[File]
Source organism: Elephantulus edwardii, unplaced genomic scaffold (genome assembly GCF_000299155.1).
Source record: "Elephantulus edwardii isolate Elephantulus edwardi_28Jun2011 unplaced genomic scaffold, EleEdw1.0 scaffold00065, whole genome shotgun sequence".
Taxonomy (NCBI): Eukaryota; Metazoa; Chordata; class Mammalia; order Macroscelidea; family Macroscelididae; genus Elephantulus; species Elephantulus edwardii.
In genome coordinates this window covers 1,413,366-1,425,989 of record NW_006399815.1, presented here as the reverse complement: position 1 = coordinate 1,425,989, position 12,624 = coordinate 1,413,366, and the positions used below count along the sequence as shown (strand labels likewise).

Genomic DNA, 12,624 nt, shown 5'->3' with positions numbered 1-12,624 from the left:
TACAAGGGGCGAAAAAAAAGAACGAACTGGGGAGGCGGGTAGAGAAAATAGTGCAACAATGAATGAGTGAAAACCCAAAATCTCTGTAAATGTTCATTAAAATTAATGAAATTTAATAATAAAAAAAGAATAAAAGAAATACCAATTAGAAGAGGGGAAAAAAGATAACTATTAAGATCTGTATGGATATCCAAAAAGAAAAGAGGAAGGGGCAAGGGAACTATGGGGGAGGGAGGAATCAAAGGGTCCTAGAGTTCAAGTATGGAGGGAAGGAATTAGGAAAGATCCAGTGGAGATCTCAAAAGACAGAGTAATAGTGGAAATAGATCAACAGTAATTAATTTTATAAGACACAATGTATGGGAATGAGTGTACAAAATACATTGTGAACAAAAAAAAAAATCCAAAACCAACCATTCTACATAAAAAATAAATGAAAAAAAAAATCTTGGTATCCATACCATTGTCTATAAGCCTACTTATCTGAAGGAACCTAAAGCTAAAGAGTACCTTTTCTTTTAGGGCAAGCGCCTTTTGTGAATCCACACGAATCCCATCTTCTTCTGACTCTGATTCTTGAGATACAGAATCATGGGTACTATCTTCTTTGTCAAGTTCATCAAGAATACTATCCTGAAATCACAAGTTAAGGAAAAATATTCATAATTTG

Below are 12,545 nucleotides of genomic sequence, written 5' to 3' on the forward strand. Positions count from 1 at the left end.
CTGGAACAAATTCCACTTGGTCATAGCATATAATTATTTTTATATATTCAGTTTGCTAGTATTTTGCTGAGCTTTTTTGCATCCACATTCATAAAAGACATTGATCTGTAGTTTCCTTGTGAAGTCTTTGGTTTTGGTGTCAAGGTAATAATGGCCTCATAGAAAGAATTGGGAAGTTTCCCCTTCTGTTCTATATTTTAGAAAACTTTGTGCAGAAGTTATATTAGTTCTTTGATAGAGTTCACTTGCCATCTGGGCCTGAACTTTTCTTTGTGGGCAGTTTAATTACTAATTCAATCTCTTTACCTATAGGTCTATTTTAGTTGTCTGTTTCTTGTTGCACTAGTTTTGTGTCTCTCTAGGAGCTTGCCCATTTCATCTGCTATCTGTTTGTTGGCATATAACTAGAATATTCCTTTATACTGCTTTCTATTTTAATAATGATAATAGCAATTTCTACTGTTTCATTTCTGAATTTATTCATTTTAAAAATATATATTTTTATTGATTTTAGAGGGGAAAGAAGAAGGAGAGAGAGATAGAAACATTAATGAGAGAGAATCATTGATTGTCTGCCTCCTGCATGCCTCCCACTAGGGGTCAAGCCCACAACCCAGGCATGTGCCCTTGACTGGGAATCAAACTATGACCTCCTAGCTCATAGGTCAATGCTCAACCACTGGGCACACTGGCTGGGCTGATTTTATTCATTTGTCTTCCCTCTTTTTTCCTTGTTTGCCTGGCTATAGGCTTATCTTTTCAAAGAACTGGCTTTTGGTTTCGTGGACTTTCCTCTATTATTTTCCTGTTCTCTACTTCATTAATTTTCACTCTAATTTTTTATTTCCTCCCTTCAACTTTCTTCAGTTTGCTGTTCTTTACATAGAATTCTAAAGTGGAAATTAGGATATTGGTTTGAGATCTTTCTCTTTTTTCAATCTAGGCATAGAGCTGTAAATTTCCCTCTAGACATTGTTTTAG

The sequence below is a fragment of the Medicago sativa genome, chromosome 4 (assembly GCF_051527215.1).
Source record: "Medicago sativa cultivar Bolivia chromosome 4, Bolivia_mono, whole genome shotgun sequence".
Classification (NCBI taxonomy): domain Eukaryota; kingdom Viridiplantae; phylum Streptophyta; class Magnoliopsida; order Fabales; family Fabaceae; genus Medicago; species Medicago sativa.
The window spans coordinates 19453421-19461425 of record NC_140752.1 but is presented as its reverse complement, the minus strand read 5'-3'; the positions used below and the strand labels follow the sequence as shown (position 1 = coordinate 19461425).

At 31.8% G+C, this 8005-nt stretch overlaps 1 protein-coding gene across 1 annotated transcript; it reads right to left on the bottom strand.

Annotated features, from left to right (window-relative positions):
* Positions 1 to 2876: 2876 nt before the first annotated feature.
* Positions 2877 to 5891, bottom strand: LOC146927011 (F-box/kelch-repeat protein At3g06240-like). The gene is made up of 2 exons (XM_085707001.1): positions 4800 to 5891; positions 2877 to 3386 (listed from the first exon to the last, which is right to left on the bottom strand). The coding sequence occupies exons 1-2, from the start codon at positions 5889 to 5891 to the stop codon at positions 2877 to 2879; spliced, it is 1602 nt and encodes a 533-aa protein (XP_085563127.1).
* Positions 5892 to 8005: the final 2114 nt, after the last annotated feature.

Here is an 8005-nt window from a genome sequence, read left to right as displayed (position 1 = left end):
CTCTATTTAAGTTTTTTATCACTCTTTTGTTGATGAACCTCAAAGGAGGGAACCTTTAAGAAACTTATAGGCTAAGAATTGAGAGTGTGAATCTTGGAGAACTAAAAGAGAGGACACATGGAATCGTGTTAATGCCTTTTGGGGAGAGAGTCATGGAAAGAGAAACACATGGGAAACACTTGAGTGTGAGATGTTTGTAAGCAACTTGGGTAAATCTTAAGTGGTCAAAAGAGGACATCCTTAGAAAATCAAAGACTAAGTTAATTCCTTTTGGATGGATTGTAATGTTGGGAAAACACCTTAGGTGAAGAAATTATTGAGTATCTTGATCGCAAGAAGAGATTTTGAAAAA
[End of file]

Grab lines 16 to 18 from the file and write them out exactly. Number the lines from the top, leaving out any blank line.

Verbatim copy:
* Positions 2877 to 5891, bottom strand: LOC146927011 (F-box/kelch-repeat protein At3g06240-like). The gene is made up of 2 exons (XM_085707001.1): positions 4800 to 5891; positions 2877 to 3386 (listed from the first exon to the last, which is right to left on the bottom strand). The coding sequence occupies exons 1-2, from the start codon at positions 5889 to 5891 to the stop codon at positions 2877 to 2879; spliced, it is 1602 nt and encodes a 533-aa protein (XP_085563127.1).
* Positions 5892 to 8005: the final 2114 nt, after the last annotated feature.

Here is an 8005-nt window from a genome sequence, read left to right as displayed (position 1 = left end):